Marketing is about selling a product or experience to the public. Whether it’s a football match, replica shirt or hospitality package, how you convey your message is of key importance. There 101 different ways to market a product, and every brand is different. Sports organisations have the advantage of house hold names being readily available to them to sell a product, however as a marketer you must still be clever and original enough to ensure you are promoting the right product to the right people…

 

Marketing director

You simply must buy the new shirt this season – the email in your inbox said to, right? That would be the marketing director and their team promoting their brand and product. A multi-billion-dollar business needs personnel in place to keep the money rolling in and help buy a new striker in the next transfer window. The marketing team will work in tandem with sponsors and stakeholders vital to the business to ensure their products are front and centre and available to the largest possible audience.

PR executive

Do you enjoy networking, talking to and meeting people, and generally try to convey a positive message? Then PR could be for you. A PR executive’s role is to manage the information between organisations, known as B2B (business to business) or from organisations, in this case a club or governing body, to the press and general public. An effective PR executive will generate positive news for the organisation and have in place across the various forms of media, whether print, digital of broadcast. Another vital part of the job is keeping on top of daily news to see where your organisation is being published. If it’s a negative story, how do you spin it in your favour? The world’s biggest football clubs like Bayern Munich and Barcelona, and the world’s biggest brands like Nike and Adidas, all employ a huge army of PR professionals, ensuring they’re always in the headlines for what happens off the pitch as well as on it.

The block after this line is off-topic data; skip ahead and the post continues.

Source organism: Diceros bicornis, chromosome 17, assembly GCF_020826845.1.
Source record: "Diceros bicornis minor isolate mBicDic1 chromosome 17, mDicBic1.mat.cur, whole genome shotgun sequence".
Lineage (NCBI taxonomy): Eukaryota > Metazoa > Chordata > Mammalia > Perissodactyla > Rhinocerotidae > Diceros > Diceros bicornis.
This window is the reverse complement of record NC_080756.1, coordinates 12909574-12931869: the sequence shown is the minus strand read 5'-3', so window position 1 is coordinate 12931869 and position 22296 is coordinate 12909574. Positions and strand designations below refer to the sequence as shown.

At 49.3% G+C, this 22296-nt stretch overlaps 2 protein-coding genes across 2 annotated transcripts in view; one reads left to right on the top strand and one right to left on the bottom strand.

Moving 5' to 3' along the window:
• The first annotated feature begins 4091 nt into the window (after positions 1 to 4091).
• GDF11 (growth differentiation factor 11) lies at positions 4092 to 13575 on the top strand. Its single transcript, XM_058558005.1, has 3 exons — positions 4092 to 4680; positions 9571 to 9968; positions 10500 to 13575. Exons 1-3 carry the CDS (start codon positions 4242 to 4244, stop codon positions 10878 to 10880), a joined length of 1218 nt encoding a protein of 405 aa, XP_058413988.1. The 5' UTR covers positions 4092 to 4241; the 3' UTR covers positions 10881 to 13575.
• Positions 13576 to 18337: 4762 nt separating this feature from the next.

Brand manager

Sports teams are some of the most lucrative and recognisable brands in the world. The Dallas Cowboys in the NFL, the New York Yankees in the MLB and Manchester United in the Premier League are listed by Forbes as the three most valuable brands in world sport, with a combined worth of over $10bn. Then of course there’s the likes of Adidas, Nike and Under Armour. The brand manager is responsible for the image of the brand, will know the marketplace it belongs in like the back of their hand oversee everything from the website to printed materials and to television adverts. You’ll be creative, full of ideas and be a great communicator – building relationships internally and externally are vital to the role.

Business development executive

Amy O’Connor is a UCFB graduate and business development executive at Premier League club Watford FC. Her job is to develop relationships with clients and acquire new business for the club through new sales leads. This can include sponsorship, selling match day hospitality packages for high end clients and advertising space on pitch side perimeter boards. As a business development executive, you’ll be a high-level sales professional and will research companies and individuals to identify new leads and income for your club or organisation.

CRM manager

A huge part of working in a sports marketing team is collecting the data of fans (or customers) and potential fans. Their name, age, where they live, social media details – that kind of data. Then once you have it you can choose how to contact them and what information or product to provide them with. The CRM manager – short for customer relationship manager – looks after this data and plans and delivers strategies that will drive fan retention, loyalty and increased numbers. You’ll oversee the communication with fans to ensure their needs are being met and to find out what it is they want in the future.